As is normal with classifications such as this, there is often a degree of subjectivity involved, which Mark readily acknowledges - accompanied by a great deal of good-humoured leg-pulling as we compare our different labels (in pretty much the same way as a Sharks / Bulls debate or one over whether or not Sri Lanka's fast bowler Malinga "chucks" or not).

But then there was an interesting request from "Elmarie" (who is / was? also a regular contributor to website Discerning The World), asking Mark to include Biblical Christianity as a sub-category along with Calvinism and Arminianism.  This led me to question what is understood by the term "Biblical Christianity".  Together with my question, I made the statement that "I don’t consider myself to be a literalist, yet I regard myself as a Biblical Christian".

A response to this statement by "Grant" was somewhat surprising.  Although he stopped short of branding me as a heretic, he was clearly purturbed by my statement, questing whether my position is "even attainable by an individual?  To me [Grant] that is like saying: 'I don’t consider myself to be literate, yet I regard myself as being able to read'."

Well, either Grant has misunderstood my question, or I've misunderstood the term "literalism", which led me to fire up the trusty Free Online Dictionary, which defines literalism as follows: "(1) Adherence to the explicit sense of a given text or doctrine; and (2) Literal portrayal; realism."

Very few (if any) people use language that is always meant to be taken in a literal sense.  For instance, in South Africa, when one refers to a usually used and invariably neglected car as a "dog", they don't mean that this four-wheeled vehicle has become a four-legged canine animal.  Rather, the term figuratively means that the car is a "lemon" (to use the equivalent American metaphor) - it is dilapidated, in poor condition, and likely to be extremely unreliable.

Using a simple example from Scripture (appropriate, since I am a simple person), let's have a quick look at the version of Matthew 16: 18 in the Good News Bible: "And so I tell you, Peter: you are a rock, and on this rock foundation I will build my church, and not even death will ever be able to overcome it."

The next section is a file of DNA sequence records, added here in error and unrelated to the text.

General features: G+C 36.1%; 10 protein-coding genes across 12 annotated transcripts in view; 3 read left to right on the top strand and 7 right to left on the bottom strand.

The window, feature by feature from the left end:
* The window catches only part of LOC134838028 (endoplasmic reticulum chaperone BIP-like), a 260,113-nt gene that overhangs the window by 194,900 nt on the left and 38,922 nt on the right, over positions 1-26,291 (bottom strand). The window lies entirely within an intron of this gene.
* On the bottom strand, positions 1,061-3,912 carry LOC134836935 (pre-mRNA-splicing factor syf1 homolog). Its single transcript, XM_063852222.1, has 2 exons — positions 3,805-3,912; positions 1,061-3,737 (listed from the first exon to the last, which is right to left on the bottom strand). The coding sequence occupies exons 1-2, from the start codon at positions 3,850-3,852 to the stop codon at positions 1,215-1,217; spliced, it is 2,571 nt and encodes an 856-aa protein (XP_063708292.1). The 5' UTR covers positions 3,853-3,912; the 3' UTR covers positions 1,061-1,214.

Jesus was obviously not literally saying that Peter was a boulder, and He was probably not even referring to the rocky outcrop of the area in which this statement was made to literally denote the physical building of a church, either.  In the original Greek, Peter's name - petros - means "rock", or more specifically, "smaller rock".  Jesus used this metaphor to depict Peter as the kind of person, who has seen Jesus for who He really is, to carry forth the message that Jesus is the Messiah - at the appointed time.  However, the "rock" on which Jesus will build His church - petra - depicts a firm foundation.  This firm foundation on which the church will be built will be Jesus Himself.

Clearly the use of the two Greek words for "rock" are not meant to be taken literally.

The fact that I have explored and (hopefully) understood the metaphors used, and the context in which they are used, means that I would not be a literalist in this sense.  Yet, if I have understood the truth of this passage correctly, and accepted it as being God's Word, then I can at the same time claim to be a Biblical Christian.

Another example would be Deuteronomy 22: 22, in which the penalty for anyone caught in adultery is death by stoning.  If a literalist were to in fact encounter such a person engaging in adultery, he or she would be duty-bound to ensure that the guilty parties receive the mandated punishment.  Failure to do so, according to my understanding of literalism, would be to fail to be a Biblical Christian.

So am I saying, then, that being contextual is Biblical and being literal is not?  Not exactly - besides, there are a number of passages in Scripture that appear to be self-evident on the face of it.  However, if one is to admit - however grudgingly - that all Christians do apply some degree of contextualisation, the challenge, if one wants to honour Scripture, is to discern which passages are contextual, and which ones are of universal application.  (The two terms are not necessarily mutually exclusive, either!)

Anyway, over to the theological "brains trust" for comment and discussion.  But please, lay off the "flame wars" (whether contextual in terms of hurling abuse at me on this blog, or literal in terms of trying to set fire to me with a flame-thrower) - I'm not trying to score theological brownie-points, but rather am earnestly seeking to grow closer and closer to Jesus each day.

It's a journey, folks - none of us can claim to have "arrived"...